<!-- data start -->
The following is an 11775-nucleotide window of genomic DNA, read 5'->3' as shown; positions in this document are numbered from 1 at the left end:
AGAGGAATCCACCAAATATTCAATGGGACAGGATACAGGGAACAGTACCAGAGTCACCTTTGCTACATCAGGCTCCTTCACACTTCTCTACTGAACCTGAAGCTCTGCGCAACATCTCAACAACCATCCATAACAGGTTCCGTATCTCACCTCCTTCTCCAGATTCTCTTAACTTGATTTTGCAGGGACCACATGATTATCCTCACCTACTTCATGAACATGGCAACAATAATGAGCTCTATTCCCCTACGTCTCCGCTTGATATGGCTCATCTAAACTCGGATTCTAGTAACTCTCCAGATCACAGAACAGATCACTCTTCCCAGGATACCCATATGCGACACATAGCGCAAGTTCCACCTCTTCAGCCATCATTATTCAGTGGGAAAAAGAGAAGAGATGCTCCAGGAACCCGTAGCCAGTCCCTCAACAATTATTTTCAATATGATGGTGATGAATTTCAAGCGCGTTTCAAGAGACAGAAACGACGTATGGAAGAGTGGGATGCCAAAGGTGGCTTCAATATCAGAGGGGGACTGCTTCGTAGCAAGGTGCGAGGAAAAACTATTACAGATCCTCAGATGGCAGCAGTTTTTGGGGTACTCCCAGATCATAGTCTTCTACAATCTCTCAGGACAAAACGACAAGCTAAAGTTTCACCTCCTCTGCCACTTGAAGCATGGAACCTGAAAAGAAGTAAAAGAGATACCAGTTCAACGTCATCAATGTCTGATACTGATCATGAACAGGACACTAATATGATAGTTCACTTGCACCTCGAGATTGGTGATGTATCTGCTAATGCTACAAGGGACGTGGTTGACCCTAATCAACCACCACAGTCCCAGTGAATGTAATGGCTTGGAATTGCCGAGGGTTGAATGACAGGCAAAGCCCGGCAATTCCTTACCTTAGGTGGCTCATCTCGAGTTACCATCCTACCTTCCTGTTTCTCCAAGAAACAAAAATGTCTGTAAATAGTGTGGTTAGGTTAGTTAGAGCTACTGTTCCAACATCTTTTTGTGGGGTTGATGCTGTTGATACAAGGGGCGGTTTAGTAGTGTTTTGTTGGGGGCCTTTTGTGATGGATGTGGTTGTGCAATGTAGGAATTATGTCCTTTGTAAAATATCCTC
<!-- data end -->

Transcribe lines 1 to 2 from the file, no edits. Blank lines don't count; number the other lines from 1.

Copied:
The following is an 11775-nucleotide window of genomic DNA, read 5'->3' as shown; positions in this document are numbered from 1 at the left end:
AGAGGAATCCACCAAATATTCAATGGGACAGGATACAGGGAACAGTACCAGAGTCACCTTTGCTACATCAGGCTCCTTCACACTTCTCTACTGAACCTGAAGCTCTGCGCAACATCTCAACAACCATCCATAACAGGTTCCGTATCTCACCTCCTTCTCCAGATTCTCTTAACTTGATTTTGCAGGGACCACATGATTATCCTCACCTACTTCATGAACATGGCAACAATAATGAGCTCTATTCCCCTACGTCTCCGCTTGATATGGCTCATCTAAACTCGGATTCTAGTAACTCTCCAGATCACAGAACAGATCACTCTTCCCAGGATACCCATATGCGACACATAGCGCAAGTTCCACCTCTTCAGCCATCATTATTCAGTGGGAAAAAGAGAAGAGATGCTCCAGGAACCCGTAGCCAGTCCCTCAACAATTATTTTCAATATGATGGTGATGAATTTCAAGCGCGTTTCAAGAGACAGAAACGACGTATGGAAGAGTGGGATGCCAAAGGTGGCTTCAATATCAGAGGGGGACTGCTTCGTAGCAAGGTGCGAGGAAAAACTATTACAGATCCTCAGATGGCAGCAGTTTTTGGGGTACTCCCAGATCATAGTCTTCTACAATCTCTCAGGACAAAACGACAAGCTAAAGTTTCACCTCCTCTGCCACTTGAAGCATGGAACCTGAAAAGAAGTAAAAGAGATACCAGTTCAACGTCATCAATGTCTGATACTGATCATGAACAGGACACTAATATGATAGTTCACTTGCACCTCGAGATTGGTGATGTATCTGCTAATGCTACAAGGGACGTGGTTGACCCTAATCAACCACCACAGTCCCAGTGAATGTAATGGCTTGGAATTGCCGAGGGTTGAATGACAGGCAAAGCCCGGCAATTCCTTACCTTAGGTGGCTCATCTCGAGTTACCATCCTACCTTCCTGTTTCTCCAAGAAACAAAAATGTCTGTAAATAGTGTGGTTAGGTTAGTTAGAGCTACTGTTCCAACATCTTTTTGTGGGGTTGATGCTGTTGATACAAGGGGCGGTTTAGTAGTGTTTTGTTGGGGGCCTTTTGTGATGGATGTGGTTGTGCAATGTAGGAATTATGTCCTTTGTAAAATATCCTC